Henry Louis Gates Jr., “White Like Me,” The New Yorker, June 10, 1996. https://www.newyorker.com/magazine/1996/06/17/white-like-me.

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The accusation of colorism in the light-skinned casting choices illuminates a problem regarding whom Hollywood presents as “Latino,” and whom it excludes, according to Tanya K. Hernández, author of Multiracials and Civil Rights: Mixed-Race Stories of Discrimination.

Posted in Excerpts/Quotes on 2021-06-21 02:19Z by Steven

The accusation of colorism in the light-skinned casting choices illuminates a problem regarding whom Hollywood presents as “Latino,” and whom it excludes, according to Tanya K. Hernández, author of Multiracials and Civil Rights: Mixed-Race Stories of Discrimination. “There is often a complete erasure of Afro-Latinos, and a frozen, overly romanticized picture of indigenous peoples as only historical figures from a Mayan past,” she says. Any viewer of American TV or movies can observe that mainstream media typically highlights light-skinned Latinos, even though a 2014 Pew Research Center survey showed nearly one in four Latinos identifies as Afro-Latino.

Andrea Marks, “How ‘In the Heights’ Casting Focused a Wider Problem of Afro-Latino Representation,” Rolling Stone, June 16, 2021. https://www.rollingstone.com/culture/culture-news/in-the-heights-casting-colorism-afro-latino-1184945/.

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“Perceptions of mixedness are still so frustratingly binary and often centred around whiteness.”

Posted in Excerpts/Quotes on 2021-05-24 18:01Z by Steven

“I wrote Mixed/Other to add some much-needed nuance to a conversation that is so frequently stilted and oversimplified in mainstream spaces. Perceptions of mixedness are still so frustratingly binary and often centred around whiteness – I wanted to challenge those narratives and open a more inclusive conversation. I wanted to tell stories or joy, hope and belonging as well as the more painful and sometimes complicated parts of being mixed. It’s the book I wanted to read in my teens and early twenties.” —Natalie Morris

Isabella Silvers, “Natalie Morris: “Ideas of mixedness are binary and centred around whiteness”,” Mixed Messages, April 19, 2021. https://mixedmessages.substack.com/p/natalie-morris-ideas-of-mixedness.

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What did make Louisiana, and especially its port city, New Orleans, different from the English colonies or the eastern seaboard was the way it understood race mixture.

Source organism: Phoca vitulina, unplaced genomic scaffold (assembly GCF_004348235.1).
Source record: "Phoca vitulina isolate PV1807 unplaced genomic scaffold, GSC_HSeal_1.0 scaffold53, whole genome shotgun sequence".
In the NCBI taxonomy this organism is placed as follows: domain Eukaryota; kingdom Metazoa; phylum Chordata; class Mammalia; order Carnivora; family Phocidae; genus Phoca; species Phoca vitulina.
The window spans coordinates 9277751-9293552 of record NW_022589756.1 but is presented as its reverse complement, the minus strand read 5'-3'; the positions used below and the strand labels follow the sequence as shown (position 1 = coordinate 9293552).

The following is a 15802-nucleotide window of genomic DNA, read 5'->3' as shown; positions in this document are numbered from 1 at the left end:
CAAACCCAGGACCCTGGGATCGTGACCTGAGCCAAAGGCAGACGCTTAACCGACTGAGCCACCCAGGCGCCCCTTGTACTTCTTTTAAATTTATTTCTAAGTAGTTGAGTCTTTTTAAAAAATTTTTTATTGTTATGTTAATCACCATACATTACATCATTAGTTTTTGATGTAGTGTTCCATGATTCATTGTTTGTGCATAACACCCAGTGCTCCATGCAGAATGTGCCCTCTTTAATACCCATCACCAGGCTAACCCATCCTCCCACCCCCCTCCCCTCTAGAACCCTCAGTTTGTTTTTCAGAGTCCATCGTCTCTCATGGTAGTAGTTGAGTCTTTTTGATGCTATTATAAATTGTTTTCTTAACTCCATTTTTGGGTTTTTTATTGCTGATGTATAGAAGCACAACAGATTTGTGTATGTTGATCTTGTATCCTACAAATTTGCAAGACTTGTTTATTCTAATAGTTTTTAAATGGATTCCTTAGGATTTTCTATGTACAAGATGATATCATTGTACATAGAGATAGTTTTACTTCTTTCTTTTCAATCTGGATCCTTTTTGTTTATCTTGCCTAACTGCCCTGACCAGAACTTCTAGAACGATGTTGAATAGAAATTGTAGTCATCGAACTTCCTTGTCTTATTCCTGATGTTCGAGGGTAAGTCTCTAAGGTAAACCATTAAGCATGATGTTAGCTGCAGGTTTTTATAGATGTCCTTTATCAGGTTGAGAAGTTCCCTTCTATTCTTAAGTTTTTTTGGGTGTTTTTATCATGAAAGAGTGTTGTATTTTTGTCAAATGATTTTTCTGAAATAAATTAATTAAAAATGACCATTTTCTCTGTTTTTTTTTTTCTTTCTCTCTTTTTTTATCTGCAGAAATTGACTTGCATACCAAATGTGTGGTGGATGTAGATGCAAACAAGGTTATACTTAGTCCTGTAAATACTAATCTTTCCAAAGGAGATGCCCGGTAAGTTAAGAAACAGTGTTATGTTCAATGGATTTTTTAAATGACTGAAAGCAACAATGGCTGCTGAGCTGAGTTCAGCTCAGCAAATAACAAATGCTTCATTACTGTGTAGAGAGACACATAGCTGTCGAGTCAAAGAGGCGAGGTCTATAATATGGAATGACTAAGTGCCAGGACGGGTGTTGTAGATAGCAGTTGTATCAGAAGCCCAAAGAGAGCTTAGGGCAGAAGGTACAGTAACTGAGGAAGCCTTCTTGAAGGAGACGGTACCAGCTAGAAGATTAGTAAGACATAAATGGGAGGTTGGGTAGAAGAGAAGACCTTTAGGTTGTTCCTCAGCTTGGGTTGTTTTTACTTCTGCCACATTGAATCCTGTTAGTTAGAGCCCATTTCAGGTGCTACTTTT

Posted in Excerpts/Quotes on 2021-02-15 02:55Z by Steven

None of this, of course, should encourage the reader to think of Louisiana as any sort of racial haven. Louisiana began as a white idea and remained one: Choctaw kindnesses were repaid with genocide, most Africans were shipped in as chattel slaves, and Europeans walked the land as rulers, just as they did everywhere else. What did make Louisiana, and especially its port city, New Orleans, different from the English colonies or the eastern seaboard was the way it understood race mixture. Though white Americans also had sex with Africans and Indians, they usually denied its result. Anyone with “one drop” of African blood was by the American schema defined as black, and everyone else was effectively white.

Joe Wood, “Fade to Black: Once Upon a Time in Multi-Racial America,” The Village Voice, 12/08/1994. 25-34. https://www.villagevoice.com/2019/12/04/escape-from-blackness-once-upon-a-time-in-creole-america/.

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“We tend to believe that people can have only one ethno-racial background and that this identity is fixed when in fact it can be quite fluid.”

Posted in Excerpts/Quotes on 2021-02-09 20:26Z by Steven

“We’ve allowed ideas about race to loom very large,” says Mr. [Richard] Alba. “We tend to believe that people can have only one ethno-racial background and that this identity is fixed when in fact it can be quite fluid.” This in turn has corrupted political thinking, especially among Democrats who accept the demography-is-destiny theory—the notion that they need only bide their time and minority voters will put them into a position of unassailable political power.

John J. Miller, “‘Majority Minority’ America? Don’t Bet on It,” The Wall Street Journal, February 7, 2021. https://www.wsj.com/articles/majority-minority-america-dont-bet-on-it-11612549609.

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Some fans wrote and said that they did not understand the fact of me being interviewed by a publication directed toward blacks. I repeat: I’m black.

Posted in Excerpts/Quotes on 2021-02-09 18:29Z by Steven

It may be strange, but sometimes I’m embarrassed for not having remarkable stories of racism in my life. As much as I insist on reaffirming my black roots, people always think the opposite. It’s very uncomfortable and it is as terrible as the most pure prejudice. From the moment I became known to the general public, the situation became even more evident. I’m used to being stopped in the streets by people who find it strange the fact that my skin is light, my features are aquiline and my hair straight. They ask why I insist on saying that I am black being “so cute”. It’s absurd. It’s as violent as if I was barred from a restaurant or a hotel because of my color. I am very like my mother, the former model Vera Lúcia Manhães, who has my color. My father, Antônio Pitanga, is black. There were times when I was very saddened by this attitude, but today I face this more naturally. I don’t care, for example, the comments that I heard after being on cover of Raça Brasil (magazine). Some fans wrote and said that they did not understand the fact of me being interviewed by a publication directed toward blacks. I repeat: I’m black.

Marques Travae, “Camila Pitanga on people questioning her blackness: “It’s as violent as if I was barred from a restaurant or a hotel because of my color.”,” Black Brazil Today, February 11, 2012. https://blackbraziltoday.com/camila-pitanga-on-people-questioning-her-blackness/.